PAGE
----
Three Broken Threads.

Essay by Ashleya October 2005

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Arriving at Sir Henry's hotel, Holmes examines the register. Tricking the clerk into thinking he knows the two names added since Sir Henry, he gleans information that excludes the two from suspicion. So, the detective concludes, the watcher has not settled in Henry's hotel, and as such, wants very much to see but not to be seen.

Heading upstairs, the pair runs into a flustered Sir Henry, enraged at the theft of a second boot, this time an old one. Denouncing the hotel staff, Sir Henry is surprised at Holmes' suggestion that the thefts may have something to do with the case.

At lunch, Holmes, Watson, Henry, and Mortimer discuss Sir Henry's decision to go to Devonshire, and Holmes assents given the extreme improbability of unmasking the stalker in crowded London. Holmes asks if there is not anyone up at Devonshire with a full black beard, and learns that the butler, Mr.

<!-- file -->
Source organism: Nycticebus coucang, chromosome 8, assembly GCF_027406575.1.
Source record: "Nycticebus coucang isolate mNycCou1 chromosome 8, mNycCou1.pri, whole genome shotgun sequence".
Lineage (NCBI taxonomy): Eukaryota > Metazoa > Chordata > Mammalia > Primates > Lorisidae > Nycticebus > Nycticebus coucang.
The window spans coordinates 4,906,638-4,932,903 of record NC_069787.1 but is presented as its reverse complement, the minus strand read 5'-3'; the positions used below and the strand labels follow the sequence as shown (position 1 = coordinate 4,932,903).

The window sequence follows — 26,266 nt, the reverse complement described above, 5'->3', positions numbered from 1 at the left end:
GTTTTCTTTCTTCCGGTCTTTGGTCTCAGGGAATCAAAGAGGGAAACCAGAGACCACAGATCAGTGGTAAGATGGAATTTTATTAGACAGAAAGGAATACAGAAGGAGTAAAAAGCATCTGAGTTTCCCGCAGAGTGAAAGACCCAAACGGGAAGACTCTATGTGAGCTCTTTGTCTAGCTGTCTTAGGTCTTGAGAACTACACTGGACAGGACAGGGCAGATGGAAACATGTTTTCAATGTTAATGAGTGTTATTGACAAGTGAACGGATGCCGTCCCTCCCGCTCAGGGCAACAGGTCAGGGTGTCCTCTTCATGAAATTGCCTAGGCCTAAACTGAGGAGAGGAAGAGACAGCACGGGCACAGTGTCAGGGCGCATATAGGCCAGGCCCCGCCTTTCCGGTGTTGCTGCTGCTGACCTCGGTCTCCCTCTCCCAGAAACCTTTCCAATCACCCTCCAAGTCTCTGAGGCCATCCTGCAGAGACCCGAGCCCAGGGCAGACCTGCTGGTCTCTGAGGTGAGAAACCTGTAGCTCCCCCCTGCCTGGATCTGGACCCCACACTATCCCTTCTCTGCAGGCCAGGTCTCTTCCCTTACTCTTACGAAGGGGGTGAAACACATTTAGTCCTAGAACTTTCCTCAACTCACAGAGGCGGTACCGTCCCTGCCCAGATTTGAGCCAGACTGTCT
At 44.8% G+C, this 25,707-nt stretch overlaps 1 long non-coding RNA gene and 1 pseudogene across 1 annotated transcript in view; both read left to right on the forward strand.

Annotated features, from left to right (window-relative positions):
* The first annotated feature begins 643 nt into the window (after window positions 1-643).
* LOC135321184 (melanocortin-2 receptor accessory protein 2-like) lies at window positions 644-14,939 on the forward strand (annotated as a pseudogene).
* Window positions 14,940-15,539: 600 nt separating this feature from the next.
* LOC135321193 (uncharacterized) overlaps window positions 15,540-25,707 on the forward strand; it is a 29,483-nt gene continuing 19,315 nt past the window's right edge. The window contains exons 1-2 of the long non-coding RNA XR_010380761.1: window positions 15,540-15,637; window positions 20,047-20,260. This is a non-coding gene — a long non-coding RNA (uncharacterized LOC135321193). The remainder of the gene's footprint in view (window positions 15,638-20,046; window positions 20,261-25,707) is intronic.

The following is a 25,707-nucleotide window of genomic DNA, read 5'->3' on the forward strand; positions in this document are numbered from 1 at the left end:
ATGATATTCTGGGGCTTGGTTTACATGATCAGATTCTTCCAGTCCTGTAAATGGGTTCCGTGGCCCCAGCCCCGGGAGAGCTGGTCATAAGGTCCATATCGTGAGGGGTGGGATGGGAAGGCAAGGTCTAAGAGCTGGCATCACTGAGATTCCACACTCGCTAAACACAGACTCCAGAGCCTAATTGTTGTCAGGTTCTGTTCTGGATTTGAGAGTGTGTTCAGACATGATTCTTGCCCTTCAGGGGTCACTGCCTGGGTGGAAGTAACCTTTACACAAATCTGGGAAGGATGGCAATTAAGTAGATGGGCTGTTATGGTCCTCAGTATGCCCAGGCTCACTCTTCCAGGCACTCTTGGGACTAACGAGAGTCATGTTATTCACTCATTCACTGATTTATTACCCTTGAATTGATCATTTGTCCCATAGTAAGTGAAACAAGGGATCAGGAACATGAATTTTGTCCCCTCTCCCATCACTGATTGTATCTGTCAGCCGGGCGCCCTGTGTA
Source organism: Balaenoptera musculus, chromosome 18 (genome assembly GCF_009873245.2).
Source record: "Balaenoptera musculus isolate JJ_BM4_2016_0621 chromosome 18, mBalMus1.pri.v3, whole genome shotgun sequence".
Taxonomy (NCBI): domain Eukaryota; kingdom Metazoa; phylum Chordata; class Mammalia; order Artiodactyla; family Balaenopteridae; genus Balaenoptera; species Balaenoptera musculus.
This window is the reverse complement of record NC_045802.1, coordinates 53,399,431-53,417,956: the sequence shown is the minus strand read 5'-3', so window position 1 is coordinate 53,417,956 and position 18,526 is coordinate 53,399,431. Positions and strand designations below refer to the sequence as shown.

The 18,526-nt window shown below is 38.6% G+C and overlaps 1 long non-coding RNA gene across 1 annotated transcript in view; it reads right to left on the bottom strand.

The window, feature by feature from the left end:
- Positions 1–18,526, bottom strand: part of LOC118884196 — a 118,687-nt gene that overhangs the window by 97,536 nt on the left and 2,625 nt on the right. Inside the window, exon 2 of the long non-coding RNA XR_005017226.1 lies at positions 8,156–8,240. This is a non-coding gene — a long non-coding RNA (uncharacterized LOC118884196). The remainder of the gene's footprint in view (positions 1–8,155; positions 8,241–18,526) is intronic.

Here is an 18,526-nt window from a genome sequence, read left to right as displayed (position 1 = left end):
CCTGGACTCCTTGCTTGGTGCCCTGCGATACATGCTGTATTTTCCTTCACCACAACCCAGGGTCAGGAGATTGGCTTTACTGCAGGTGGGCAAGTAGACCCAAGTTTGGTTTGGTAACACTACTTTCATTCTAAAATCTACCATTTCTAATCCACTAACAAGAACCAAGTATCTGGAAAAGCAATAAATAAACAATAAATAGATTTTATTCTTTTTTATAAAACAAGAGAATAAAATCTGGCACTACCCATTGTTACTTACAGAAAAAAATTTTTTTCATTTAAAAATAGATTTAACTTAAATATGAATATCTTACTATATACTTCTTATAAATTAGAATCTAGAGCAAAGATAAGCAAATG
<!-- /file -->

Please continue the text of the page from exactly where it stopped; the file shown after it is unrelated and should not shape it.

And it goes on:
Barrymore, fits that description. Intent on assessing whether Barrymore is at home or in London, Holmes sends a telegraph to Mr. Barrymore that will be delivered to his hand or else returned to sender. Barrymore, Mortimer relates, stood to inherit 500 pounds and a cushy, work-free setup upon Charles' death. Asking about other heirs and beneficiaries, Holmes learns that Mortimer himself received 1000 pounds, and Sir Henry got 740,000. The next in line, Mortimer states, is a couple named Desmond, distant cousins. Holmes declares that Sir Henry needs a more attentive bodyguard at Baskerville Hall than Mortimer. Citing previous commitments in town, Holmes declines to go himself and surprises everyone by suggesting that Watson accompany the baronet. Holmes insists that Watson keep him updated. While they are getting ready to leave for their office, they are surprised by a cry from Sir Henry. Diving under...